Good Shepherd Lutheran Church in Fayetteville, Arkansas, is preparing the next generation to love and serve
Saul Alinsky the Lord, via Vacation Bible School:
Children learn by example, and are empowered to change the world when they see others doing it. At this community organizing VBS, Scripture will inspire us to collective action that benefits others, and guest leaders in our community (young adults and children) will tell us stories of how they organized for change, and lead us in special projects. Guest organizations include: Little Free Pantry, LUCHA, Students for Refugees, and neighborhood youth who organize for social change. Join us for a week of community organizing, plus all the music, snacks, and games traditional for summer Vacation Bible School.
Registration is open now for children entering preschool (age 3) through 4th grade. Children entering 5th or 6th grade can also participate, as VBS assistants, at the same cost. Cost is $20 per camper or $35 per family. T-shirts included with registration. All sessions will be held at Good Shepherd Lutheran Church.
More about this ELCA church, from its website:
Perhaps the most remarkable aspect of our life together as a Christian community is our commitment to offering open space for doubts and exploration. That is to say, an atheist or an agnostic would not feel out of place in our congregation, and in fact many such folks belong here. Belief and doctrine are not gates for entry, but furniture to try out.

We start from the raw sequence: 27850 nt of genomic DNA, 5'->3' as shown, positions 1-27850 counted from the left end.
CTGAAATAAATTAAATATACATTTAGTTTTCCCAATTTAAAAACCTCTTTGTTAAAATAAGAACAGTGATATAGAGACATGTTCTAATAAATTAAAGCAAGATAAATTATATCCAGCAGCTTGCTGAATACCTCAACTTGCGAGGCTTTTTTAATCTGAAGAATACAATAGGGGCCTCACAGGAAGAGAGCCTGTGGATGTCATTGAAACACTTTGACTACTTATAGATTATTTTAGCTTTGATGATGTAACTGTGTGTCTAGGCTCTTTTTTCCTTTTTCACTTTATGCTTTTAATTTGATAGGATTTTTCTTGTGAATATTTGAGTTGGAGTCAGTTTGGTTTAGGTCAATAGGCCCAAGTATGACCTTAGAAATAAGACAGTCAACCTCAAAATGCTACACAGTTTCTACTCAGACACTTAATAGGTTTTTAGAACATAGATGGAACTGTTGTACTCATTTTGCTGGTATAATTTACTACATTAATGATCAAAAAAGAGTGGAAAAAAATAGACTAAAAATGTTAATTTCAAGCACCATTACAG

Which is not at all to say that belief and doctrine are unimportant. Far from it. A good rug really ties the room together. Everyone loves a comfy couch. But the system of belief that we host among us is subject to inquiry and challenge. It’s okay not to believe everything. And it certainly isn’t an expectation to conform to specific behavioral patterns or types of “decency.” We’re quite busy trying to be less and less bourgeoise [sic], even if our denomination and urban context tips that direction.
Hmm. One of the most bourgeois Christian things you can do is refer to yourself as “bourgeois”. More:
Then we remind ourselves that we are the body of Christ in the world. So we are the subaltern. Living as a Christian community means living as the subaltern, with a deep sensitivity to Christ’s solidarity with subaltern communities of all types.
This is why we’re committed, sometimes at a cost, to speaking up and with specific communities–#blacklivesmatter, the Transgender network, Latinx, refugees, immigrants.
Of course as a community of faith, we still carry all the markers of our historical origins also. Our worship still looks on some levels like a Lutheran worship formed in the crucible of the 1950s. We host potlucks, play handbells, sing hymns. Every Christian community is always an amalgam of its history and culture.
But we are also free to indigenize, perhaps more than other rigid types of Lutheran.
As Luther said, “Here I indigenize; I can do no other.” Awesome.
(Item sent in by a former ELCA seminarian.)